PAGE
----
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Resources and waste strategy ‘a step in the right direction’, says CPRE

Resources and waste strategy ‘a step in the right direction’, says CPRE ©CPRE

CPRE welcomes the long-anticipated launch of a Resources and Waste Strategy by the Department for Environment, Food and Rural Affairs (Defra) today (18 December). It includes the commitment, previously made by environment secretary Michael Gove, to a deposit return system, for which CPRE has been campaigning.

The strategy aims to overhaul England’s waste system by valuing the resources that go into packaging, and make those who produce the packaging responsible for the cost of its recycling or disposal. CPRE warns, however, that it’s vital to ensure they are also responsible for the cost of its collection – otherwise, the whole system could be undermined.

Samantha Harding, Litter Programme Director at the Campaign to Protect Rural England, said:

‘Last year, the packaging industry paid just 7% towards the £1 billion that was spent dealing with the waste that they produce, leaving under-resourced councils to foot the rest of the bill, with taxpayers' money. While an overhaul of our waste system is definitely a step in the right direction, for this “producer pays” strategy to be a success, manufacturers must bear the full cost of dealing with the harmful waste they produce, including its collection.

‘It’s great to see further commitments to introduce a deposit return system for cans and bottles, which is tried, tested and proven to boost recycle rates to over 90%. However, the roll-out of such a system may not happen for another five years. With the Scottish government expected to introduce its deposit system by 2020, and the packaging producers – who would pay for the system – wanting it to be UK-wide, we are concerned that the government thinks it would take a further three years to develop in England.

‘The best way to tackle the devastation caused to our natural world by waste, is by reducing the amount of waste we produce. The Government must work with manufacturers towards a circular economy for waste, put a halt to built-in obsolescence, and ensure that the products they produce are built to last. Waste prevention must be prioritised, with landfill and incineration used solely as a last resort.’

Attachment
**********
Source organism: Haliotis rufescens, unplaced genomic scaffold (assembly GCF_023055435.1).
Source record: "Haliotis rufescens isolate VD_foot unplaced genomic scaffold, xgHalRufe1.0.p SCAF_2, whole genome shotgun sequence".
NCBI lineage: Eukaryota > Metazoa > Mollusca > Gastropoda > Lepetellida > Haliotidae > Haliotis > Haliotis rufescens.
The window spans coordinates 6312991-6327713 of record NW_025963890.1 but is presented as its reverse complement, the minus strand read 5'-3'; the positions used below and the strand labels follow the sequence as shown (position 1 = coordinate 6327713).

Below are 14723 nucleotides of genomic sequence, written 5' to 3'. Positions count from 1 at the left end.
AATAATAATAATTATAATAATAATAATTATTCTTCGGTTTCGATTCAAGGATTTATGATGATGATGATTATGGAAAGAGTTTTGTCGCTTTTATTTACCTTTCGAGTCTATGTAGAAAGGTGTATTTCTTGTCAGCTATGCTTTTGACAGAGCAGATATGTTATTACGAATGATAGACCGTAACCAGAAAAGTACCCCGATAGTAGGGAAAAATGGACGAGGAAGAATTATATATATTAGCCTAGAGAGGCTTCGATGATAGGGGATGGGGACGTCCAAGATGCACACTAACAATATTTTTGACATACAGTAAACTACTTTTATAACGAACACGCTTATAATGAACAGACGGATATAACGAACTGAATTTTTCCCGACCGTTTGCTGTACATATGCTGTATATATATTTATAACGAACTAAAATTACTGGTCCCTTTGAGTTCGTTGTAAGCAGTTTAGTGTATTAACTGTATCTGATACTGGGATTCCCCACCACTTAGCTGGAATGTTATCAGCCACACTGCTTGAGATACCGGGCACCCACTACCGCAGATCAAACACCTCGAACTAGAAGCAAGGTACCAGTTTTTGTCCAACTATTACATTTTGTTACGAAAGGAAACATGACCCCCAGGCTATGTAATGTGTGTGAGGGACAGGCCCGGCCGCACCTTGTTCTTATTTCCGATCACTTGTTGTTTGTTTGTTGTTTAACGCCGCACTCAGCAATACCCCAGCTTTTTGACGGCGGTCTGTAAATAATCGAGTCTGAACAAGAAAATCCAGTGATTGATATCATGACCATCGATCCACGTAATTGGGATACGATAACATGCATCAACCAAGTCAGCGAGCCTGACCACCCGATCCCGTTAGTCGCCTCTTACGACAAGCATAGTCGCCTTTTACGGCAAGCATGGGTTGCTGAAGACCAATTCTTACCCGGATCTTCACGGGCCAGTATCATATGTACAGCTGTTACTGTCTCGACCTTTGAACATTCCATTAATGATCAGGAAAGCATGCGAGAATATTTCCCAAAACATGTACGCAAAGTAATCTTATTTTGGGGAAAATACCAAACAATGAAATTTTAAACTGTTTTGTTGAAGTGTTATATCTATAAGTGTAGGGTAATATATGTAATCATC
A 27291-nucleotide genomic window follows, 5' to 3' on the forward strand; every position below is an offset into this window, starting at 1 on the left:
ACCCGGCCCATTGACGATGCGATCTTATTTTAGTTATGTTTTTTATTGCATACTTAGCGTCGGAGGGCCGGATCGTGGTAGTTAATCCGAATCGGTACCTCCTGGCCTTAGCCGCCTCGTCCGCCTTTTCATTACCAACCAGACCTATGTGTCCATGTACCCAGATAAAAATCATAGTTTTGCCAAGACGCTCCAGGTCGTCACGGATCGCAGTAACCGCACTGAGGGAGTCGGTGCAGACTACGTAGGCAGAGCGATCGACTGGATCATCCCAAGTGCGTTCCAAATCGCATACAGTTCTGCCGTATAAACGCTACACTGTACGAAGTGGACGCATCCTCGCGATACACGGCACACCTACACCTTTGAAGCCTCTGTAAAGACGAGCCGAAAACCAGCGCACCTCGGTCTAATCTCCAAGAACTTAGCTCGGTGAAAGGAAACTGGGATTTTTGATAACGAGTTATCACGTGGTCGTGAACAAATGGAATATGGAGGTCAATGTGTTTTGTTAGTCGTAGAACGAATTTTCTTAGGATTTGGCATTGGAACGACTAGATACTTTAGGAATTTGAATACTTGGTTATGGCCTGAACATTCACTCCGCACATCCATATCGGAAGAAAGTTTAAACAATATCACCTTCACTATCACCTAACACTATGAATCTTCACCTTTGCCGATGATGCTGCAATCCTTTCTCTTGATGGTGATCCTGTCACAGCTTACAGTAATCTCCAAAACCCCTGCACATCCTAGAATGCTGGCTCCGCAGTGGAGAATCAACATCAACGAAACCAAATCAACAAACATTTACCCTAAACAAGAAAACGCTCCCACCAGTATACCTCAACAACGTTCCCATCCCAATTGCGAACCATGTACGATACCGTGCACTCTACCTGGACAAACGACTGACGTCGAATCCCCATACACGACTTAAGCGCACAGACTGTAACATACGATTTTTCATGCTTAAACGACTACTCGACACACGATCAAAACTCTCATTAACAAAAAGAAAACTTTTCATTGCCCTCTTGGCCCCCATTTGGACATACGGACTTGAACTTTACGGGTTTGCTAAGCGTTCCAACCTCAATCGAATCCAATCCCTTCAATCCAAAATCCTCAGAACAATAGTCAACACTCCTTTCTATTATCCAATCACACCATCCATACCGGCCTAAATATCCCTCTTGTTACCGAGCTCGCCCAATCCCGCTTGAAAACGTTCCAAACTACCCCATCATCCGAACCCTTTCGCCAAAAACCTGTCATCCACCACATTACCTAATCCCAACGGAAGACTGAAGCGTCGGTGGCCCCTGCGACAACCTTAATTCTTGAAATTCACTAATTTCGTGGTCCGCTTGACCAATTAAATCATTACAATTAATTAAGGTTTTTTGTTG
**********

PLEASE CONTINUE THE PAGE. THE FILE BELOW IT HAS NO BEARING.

CPRE is, however, pleased with the ambition of this landmark strategy, which sets out the way in which the government aims to tackle the failings of our current waste system. Some of the measures that the strategy proposes to introduce include:

• Ensuring producers pay the full net costs of disposal or recycling of packaging they place on the market by extending producer responsibility.
• Reviewing producer responsibility schemes for items that can be harder or costly to recycle.
• Introducing a consistent set of recyclable materials collected from all households and businesses, and consistent labelling on packaging so everyone knows what they can recycle.
• Ensuring food waste is collected weekly for every household.
• Introducing a deposit return scheme, subject to consultation, to increase the recycling of single-use drinks containers, including bottles, cans, and disposable cups filled at the point of sale.
• Exploring mandatory guarantees and extended warranties on products, to encourage manufacturers to design products that last longer and drive up the levels of repair and re-use.

CPRE believes that this strategy, if introduced properly, could make a real difference to the amount of waste produced in England, and have a hugely positive impact on our countryside and environment. It believes that ensuring manufacturers of packaging pay the full cost of recovery and disposals could not only boost recycle rates, but also spark a wholesale, and necessary, shift in our approach to waste and resources.

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